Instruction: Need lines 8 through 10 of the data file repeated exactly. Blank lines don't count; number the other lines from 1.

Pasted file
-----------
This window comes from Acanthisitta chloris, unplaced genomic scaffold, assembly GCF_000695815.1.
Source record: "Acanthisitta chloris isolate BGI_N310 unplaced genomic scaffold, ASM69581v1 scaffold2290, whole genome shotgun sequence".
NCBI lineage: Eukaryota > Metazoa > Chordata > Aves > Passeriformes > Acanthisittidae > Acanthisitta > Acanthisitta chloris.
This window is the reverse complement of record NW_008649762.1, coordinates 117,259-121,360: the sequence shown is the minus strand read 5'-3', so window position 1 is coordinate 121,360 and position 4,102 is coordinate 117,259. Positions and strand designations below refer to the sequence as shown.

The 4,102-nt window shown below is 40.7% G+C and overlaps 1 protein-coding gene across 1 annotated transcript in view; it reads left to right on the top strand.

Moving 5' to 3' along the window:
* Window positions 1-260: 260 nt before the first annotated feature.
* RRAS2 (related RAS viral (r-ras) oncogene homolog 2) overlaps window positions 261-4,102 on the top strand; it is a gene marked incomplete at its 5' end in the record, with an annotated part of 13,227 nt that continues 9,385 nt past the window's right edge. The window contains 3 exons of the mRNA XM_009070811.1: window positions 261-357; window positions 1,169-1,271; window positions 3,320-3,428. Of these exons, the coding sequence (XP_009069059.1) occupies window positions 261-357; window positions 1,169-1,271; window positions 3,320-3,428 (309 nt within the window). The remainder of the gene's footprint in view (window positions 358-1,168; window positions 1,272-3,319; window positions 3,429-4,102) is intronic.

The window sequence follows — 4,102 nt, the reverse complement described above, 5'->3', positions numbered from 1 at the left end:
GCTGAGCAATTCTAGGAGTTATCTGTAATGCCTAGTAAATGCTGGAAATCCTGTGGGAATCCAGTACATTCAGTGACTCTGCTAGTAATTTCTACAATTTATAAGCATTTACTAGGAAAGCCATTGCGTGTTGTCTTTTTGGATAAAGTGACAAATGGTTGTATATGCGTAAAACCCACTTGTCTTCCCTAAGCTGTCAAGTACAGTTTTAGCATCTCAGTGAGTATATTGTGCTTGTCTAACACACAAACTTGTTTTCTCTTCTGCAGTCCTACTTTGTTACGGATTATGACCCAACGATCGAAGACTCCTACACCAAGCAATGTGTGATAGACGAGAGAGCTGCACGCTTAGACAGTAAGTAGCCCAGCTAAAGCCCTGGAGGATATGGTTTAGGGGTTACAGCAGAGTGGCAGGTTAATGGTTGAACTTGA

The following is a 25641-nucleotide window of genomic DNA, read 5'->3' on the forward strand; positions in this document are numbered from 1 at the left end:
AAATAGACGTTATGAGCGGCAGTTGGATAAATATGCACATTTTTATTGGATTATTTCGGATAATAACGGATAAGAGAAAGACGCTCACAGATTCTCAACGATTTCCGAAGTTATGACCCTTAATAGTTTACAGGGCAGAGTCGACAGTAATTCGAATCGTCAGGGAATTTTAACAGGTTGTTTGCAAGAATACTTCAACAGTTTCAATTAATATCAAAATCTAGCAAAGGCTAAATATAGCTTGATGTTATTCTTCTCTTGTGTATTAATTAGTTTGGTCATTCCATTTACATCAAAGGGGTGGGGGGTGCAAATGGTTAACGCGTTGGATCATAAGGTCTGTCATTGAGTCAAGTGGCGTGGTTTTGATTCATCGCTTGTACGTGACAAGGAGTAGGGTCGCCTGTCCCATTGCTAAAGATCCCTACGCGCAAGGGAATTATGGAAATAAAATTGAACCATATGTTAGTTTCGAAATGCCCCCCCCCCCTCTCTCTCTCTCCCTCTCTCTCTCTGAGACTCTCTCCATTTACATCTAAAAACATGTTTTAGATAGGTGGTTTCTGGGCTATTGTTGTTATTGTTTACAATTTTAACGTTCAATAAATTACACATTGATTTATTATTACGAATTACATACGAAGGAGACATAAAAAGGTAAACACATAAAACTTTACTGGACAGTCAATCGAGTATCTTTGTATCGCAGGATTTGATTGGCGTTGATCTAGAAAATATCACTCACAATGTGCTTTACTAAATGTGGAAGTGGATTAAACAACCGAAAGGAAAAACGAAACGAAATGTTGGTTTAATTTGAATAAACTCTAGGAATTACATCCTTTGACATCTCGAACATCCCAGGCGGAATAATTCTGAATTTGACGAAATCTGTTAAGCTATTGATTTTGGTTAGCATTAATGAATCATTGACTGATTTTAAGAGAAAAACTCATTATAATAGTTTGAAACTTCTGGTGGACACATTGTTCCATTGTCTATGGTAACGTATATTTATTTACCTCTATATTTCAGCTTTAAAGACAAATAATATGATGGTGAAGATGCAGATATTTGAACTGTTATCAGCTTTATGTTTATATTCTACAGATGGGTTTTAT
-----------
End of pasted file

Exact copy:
* RRAS2 (related RAS viral (r-ras) oncogene homolog 2) overlaps window positions 261-4,102 on the top strand; it is a gene marked incomplete at its 5' end in the record, with an annotated part of 13,227 nt that continues 9,385 nt past the window's right edge. The window contains 3 exons of the mRNA XM_009070811.1: window positions 261-357; window positions 1,169-1,271; window positions 3,320-3,428. Of these exons, the coding sequence (XP_009069059.1) occupies window positions 261-357; window positions 1,169-1,271; window positions 3,320-3,428 (309 nt within the window). The remainder of the gene's footprint in view (window positions 358-1,168; window positions 1,272-3,319; window positions 3,429-4,102) is intronic.

The window sequence follows — 4,102 nt, the reverse complement described above, 5'->3', positions numbered from 1 at the left end:
GCTGAGCAATTCTAGGAGTTATCTGTAATGCCTAGTAAATGCTGGAAATCCTGTGGGAATCCAGTACATTCAGTGACTCTGCTAGTAATTTCTACAATTTATAAGCATTTACTAGGAAAGCCATTGCGTGTTGTCTTTTTGGATAAAGTGACAAATGGTTGTATATGCGTAAAACCCACTTGTCTTCCCTAAGCTGTCAAGTACAGTTTTAGCATCTCAGTGAGTATATTGTGCTTGTCTAACACACAAACTTGTTTTCTCTTCTGCAGTCCTACTTTGTTACGGATTATGACCCAACGATCGAAGACTCCTACACCAAGCAATGTGTGATAGACGAGAGAGCTGCACGCTTAGACAGTAAGTAGCCCAGCTAAAGCCCTGGAGGATATGGTTTAGGGGTTACAGCAGAGTGGCAGGTTAATGGTTGAACTTGA